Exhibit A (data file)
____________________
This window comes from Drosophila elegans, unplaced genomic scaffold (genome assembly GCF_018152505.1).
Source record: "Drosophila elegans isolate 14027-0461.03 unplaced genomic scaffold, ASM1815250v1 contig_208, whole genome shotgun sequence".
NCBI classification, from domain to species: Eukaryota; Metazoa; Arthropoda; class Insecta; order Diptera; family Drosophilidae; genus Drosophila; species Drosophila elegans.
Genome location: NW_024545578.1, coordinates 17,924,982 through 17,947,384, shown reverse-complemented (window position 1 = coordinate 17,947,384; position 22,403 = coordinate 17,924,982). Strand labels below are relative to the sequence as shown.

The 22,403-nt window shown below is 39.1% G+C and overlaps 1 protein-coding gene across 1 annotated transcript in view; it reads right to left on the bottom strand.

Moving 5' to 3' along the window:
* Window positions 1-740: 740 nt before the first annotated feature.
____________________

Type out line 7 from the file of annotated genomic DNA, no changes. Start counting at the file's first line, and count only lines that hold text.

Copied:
* Window positions 1-740: 740 nt before the first annotated feature.